The Trudeau government has mostly pursued a policy of extensive growth. It has increased the population, run a loose fiscal policy, and increased cash transfers. This mix of policies will by definition boost the country’s gross domestic product—it has probably in the past year even caused us to avoid a technical recession—but it doesn’t drive intensive growth. In fact, to the extent that the rise in low-skilled labour has distorted business investment decisions, it may be detrimental to intensive growth. I’ve previously described it as an economic agenda of “empty calories.” 

Canada’s economy instead needs a policy agenda focused on intensive growth—namely, boosting business investment. That ostensibly involves some combination of regulatory reform, competition reform, and maybe some mix of tax incentives. 

The key point here is that while there’s been a lot of exogenous forces in the economy, it would be wrong to think that government policy has no role in where we currently find ourselves. In fact, in some ways, the Trudeau government’s policy of extensive growth has delivered precisely what one would have predicted: a modest boost in overall economic activity but a decline in the economy’s competitiveness and dynamism. 

6. There’s a growing rural-urban divide
Graphic credit: Janice Nelson

One final issue that may be something of a sleeper topic is the extent to which Canada’s story of investment and job creation over the past decade or so is essentially about the country’s six major metros: Montreal, Toronto, Vancouver, Ottawa-Gatineau, Calgary, and Edmonton. 

They represent roughly 47 percent of Canada’s population, slightly more than half of its economic activity, and, between 2015 and 2023, they were responsible for more than two-thirds of all net new job creation in the country. 

If one adds the other 35 census metropolitan areas, the total percentage of the population rises to about 70 percent, the share of the economy goes to roughly 75 percent, and net new job creation since 2015 reaches more than 90 percent. 

The rest of the country—including smaller and rural communities—was home to less than 9 percent of net new jobs over this period. 

This degree of place-based economic concentration may represent a political economy problem for a few different reasons: (1) Canada’s model of hyper-urban agglomeration has contributed to its out-of-control housing costs as well as the ongoing concentration of immigration settlement in a small number of major cities, (2) rural and economically-distressed communities are facing various socio-economic challenges (including rising crime rates) rooted in a lack of opportunity, and (3) there’s a risk of growing socio-political issues between dynamic and stagnant parts of the country. 

Addressing these issues will require a mix of policy interventions. One idea that the government ought to explore is the adoption of the U.S. model of Opportunity Zones, which, according to recent research, is showing some promising signs. 

Donald Wright: Canada has no single national story—and that’s a good thing


It was a weird December at The Hub. Reading it, I felt like I had fallen into a time hole and landed in 1998 when I was a PhD student at the University of Ottawa and everyone was talking about Who Killed Canadian History?, a slim volume by Jack Granatstein. To some, it was a much-needed counterpunch and a necessary corrective to the social history revolution. To others, it was a depressing diatribe by a scholar who hadn’t read the scholarship he so blithely dismissed. And to yet others, it was a bit of both.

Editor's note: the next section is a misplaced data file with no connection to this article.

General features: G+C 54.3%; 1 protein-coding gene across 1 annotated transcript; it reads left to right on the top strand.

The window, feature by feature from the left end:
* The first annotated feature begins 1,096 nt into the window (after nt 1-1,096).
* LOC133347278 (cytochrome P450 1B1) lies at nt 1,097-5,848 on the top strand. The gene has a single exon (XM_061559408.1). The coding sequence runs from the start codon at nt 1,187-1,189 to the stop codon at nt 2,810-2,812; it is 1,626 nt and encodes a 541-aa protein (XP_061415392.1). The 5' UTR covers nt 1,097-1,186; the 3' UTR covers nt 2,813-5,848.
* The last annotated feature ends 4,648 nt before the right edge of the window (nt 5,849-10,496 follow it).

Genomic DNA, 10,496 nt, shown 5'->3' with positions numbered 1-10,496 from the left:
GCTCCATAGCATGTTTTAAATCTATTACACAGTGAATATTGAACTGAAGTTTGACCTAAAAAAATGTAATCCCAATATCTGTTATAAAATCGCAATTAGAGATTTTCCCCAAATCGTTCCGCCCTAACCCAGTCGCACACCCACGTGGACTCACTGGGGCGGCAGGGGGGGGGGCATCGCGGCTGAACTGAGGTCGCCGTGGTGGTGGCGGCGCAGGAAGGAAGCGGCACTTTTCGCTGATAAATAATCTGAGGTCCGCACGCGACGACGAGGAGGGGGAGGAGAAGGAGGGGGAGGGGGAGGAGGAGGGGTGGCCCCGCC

To mark the 25th anniversary of Who Killed Canadian History?, The Hub published five—yes, five—op-eds and one podcast. As Hub editor-at-large Sean Speer explained, the series was intended “to grab Canadians and Canadian policymakers by the lapels, so to speak, and say this matters: a common sense of citizenship and a common national narrative.”

A been-there-done-that Rudyard Griffiths was nonplussed. In effect, The Hub’s executive director said, you can grab all the lapels you want, but you’re wasting your time. He should know, he added, because he had cut his teeth at the Dominion Institute where, in defence of national history, he “bled a couple of quarts of blood in the history wars of the late ‘90s and early 2000s.” 

The last 20 years have been more of the same, only worse, as “radical and I think dangerous ideas around decolonization” have taken root. “If you spend 20 years pushing your history into the proverbial dustbin, and then larding on top of it mounds of kind of racial and other cultural-induced guilt, and you assume that everything colonial, everything that happened, I don’t know, before 1867, is just an endless list of sins of omission and commission, I’m sorry Sean, there’s nothing to re-build. There’s no going back. Humpty Dumpty cannot be put back together again. The book isn’t Who Killed Canadian History? The book that is written today is Canadian History Is Dead.” 

Speer demurred, insisting that Canadian history isn’t dead, although it is on life support. And he held out hope for a national story. “It’s not an option at this point. It’s a necessity.” 

Listening to their conversation, I found myself wondering if I inhabited the same universe as Speer and Griffiths. Do they really think that a common national narrative or that a single national story is possible or even desirable? Trust me, no one wants to live in a country with a single national story.